By Razvan Peteanu for SecurityPortal
I’ll admit I had double thoughts about creating yet another variation on the
"Zen and the Art of…" theme. I myself shiver when I see such titles, but I hope
Zen practitioners and Mr. Pirsig  will forgive
me this time. The Zen quotation is appropriate for what we will describe
in this two-part series: alternative, perhaps even unusual, means to induce
or exploit security vulnerabilities.
Designing a secure solution, be it a protocol, algorithm or enterprise architecture,
is far from trivial. Apart from the technical or scientific difficulties to
overcome, there is a mental trap easy to fall into: looking at the picture through
the eyes of the designer. The designer often works with concepts, not with the
real thing. We look at an algorithm’s specifications and we mistake it for its
implementation in a particular program. We read several RFCs and we say, this
The more we work on a topic, the stronger the identification
between the concept and its implementation. We often reduce the implementation
to the concept, leaving nothing out of the real thing but the concept that originated
it. In Zen, we are often reminded that the finger pointing to the moon is not
Typical example: because algorithm XYZ is not breakable according
to the public research, it must mean that an XYZ encryption program or chip cannot
be broken. We have just reduced the actual implementation to the mathematical
idea. Not only have we limited ourselves in the scope of what we will defend,
but we have also made an implicit assumption that the attack path implies breaking the
Side-channel attacks are those which employ (apparently) "unusual"
methods that seem to have little to do with the security concepts that underlie
a system. For instance, when we think about encryption, we tend to follow the
thought to key size, symmetric or public, brute-force attacks and so on. Granted,
we should think of them. However, there are other ways to attack a cryptographic
system, coming from a totally different direction, addressing not the concept
but the implementation as well as the other pieces in the big picture.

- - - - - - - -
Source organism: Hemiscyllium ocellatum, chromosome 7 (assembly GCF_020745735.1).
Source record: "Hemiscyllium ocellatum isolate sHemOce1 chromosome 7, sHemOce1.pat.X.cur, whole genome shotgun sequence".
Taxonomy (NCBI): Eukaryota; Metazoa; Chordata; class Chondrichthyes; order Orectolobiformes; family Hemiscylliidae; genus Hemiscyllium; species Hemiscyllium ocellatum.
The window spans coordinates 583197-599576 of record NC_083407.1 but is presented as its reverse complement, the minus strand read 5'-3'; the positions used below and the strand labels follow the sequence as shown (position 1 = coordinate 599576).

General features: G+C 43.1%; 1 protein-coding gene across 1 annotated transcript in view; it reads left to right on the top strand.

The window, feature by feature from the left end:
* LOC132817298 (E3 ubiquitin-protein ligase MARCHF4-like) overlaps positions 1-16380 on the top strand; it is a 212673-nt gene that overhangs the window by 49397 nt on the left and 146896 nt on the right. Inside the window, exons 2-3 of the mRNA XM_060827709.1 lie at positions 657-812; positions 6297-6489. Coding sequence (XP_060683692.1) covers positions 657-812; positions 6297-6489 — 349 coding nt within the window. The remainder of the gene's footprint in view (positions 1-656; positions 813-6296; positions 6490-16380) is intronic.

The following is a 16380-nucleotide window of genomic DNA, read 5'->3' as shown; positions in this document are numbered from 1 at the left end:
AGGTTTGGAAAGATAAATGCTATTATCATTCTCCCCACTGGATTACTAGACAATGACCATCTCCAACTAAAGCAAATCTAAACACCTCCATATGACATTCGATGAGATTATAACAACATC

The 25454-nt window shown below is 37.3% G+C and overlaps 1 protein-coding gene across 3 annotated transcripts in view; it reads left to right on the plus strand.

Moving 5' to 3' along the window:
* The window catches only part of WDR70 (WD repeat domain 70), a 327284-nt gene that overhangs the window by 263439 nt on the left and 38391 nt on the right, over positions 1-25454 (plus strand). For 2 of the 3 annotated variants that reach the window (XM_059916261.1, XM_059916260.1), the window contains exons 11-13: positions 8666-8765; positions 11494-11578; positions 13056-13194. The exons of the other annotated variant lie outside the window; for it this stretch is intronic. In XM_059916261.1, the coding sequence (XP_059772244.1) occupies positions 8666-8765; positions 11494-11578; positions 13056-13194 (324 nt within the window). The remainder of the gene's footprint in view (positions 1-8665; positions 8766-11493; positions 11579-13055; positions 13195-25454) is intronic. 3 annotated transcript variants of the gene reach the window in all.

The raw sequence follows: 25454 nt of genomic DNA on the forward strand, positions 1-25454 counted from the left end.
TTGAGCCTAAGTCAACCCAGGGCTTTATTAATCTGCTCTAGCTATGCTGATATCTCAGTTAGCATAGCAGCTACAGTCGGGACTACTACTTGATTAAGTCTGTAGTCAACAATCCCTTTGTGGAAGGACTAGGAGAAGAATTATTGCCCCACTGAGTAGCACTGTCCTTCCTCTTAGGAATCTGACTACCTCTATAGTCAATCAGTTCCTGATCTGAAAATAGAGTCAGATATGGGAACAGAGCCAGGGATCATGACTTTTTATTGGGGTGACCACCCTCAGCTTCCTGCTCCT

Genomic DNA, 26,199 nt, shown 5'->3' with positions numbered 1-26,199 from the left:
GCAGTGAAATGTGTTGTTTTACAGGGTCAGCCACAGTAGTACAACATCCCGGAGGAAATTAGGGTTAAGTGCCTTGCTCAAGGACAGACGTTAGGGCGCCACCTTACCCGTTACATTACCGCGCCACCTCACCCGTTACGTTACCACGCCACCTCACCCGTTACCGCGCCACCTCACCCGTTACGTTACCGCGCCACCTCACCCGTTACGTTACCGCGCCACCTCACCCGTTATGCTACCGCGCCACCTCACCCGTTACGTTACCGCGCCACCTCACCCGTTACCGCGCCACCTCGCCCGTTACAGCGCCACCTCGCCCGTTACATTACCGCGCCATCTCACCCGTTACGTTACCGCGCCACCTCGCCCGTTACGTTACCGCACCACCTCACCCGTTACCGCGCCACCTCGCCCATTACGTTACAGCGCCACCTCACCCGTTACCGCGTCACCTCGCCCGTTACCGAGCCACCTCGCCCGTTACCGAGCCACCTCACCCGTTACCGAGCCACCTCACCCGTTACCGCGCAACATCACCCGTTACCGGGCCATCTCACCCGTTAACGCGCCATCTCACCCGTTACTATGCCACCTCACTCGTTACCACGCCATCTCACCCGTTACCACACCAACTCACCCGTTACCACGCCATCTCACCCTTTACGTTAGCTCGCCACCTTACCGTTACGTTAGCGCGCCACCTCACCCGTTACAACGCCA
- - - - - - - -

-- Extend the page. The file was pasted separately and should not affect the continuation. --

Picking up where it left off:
One example of side-channel attacks is the TEMPEST technology .
The topic will be covered in a different article for SecurityPortal, so we won’t
go into many details here, but the essence is that today’s computing systems
are sources of electromagnetic radiation, and this radiation can be intercepted
with appropriate equipment.
The radiation is not devoid of significance like
a light bulb’s, but is modulated by the bits going from one subsystem to another.
The keyboard I type my password on, particularly helped by the long cable to
the PC, sends around signals that could easily allow an attacker to capture
my credentials. The monitor, again linked to the PC with a cable, is another
strong source. Even if I work in a shielded room, some radiation is induced
into and leaks through the power cable and can be intercepted elsewhere near
the building’s transformer.
For such cases, it no longer matters that I have a long
and random PGP passphrase, that the system is virus-free and firewalled and
that the crypto algorithms and their implementation in PGP are flawless. The
real world also consists of the hardware PGP runs on, the electromagnetic fields,
and the building the computer and myself are in, and it is at this level that a perceptive
attacker would strike.
A more subtle attempt is the timing attack, which reminds us that, at
the end of the day, any software implementation boils down to running some machine
language instructions on a CPU — and these operations are not instantaneous. Depending
on how the program goes through different logical paths, some actions will take
longer, some shorter.
We normally completely ignore this level of detail, and
only care about if the system is fast or slow, or if the Web page takes
more than two seconds to download. But imagine you have a hardware chip that accepts
a 30-character passphrase to unlock a safe. In his third Mission: Impossible,
Tom Cruise managed to steal the board and gave it to you to find the passphrase
(Hollywood can only do so much). The board contained a single chip. Had it been
like a regular motherboard, with different subsystems, an attacker, by recording the traffic
on the buses, would have access to the machine code and data as
they are transferred from the memory, so the attack would have been significantly
The 240-bit key is not something fun to attack by brute-forcing the entire
keyspace. For the example’s sake, let’s consider that the implementation is poorly
designed and that although the password check only begins after the entire password
is typed in, the passphrase is actually checked character by character. If
the first character is correct, the check goes to the next character; if not,
the code generates a beep and exits. The second character is checked now, and
A human user would instantly hear the beep. If the board is connected
to a logic analyzer, however, we can time with very good precision how long
it takes from the moment we input the password until the command signal to the
buzzer is sent. We first try with a password consisting of 30 ‘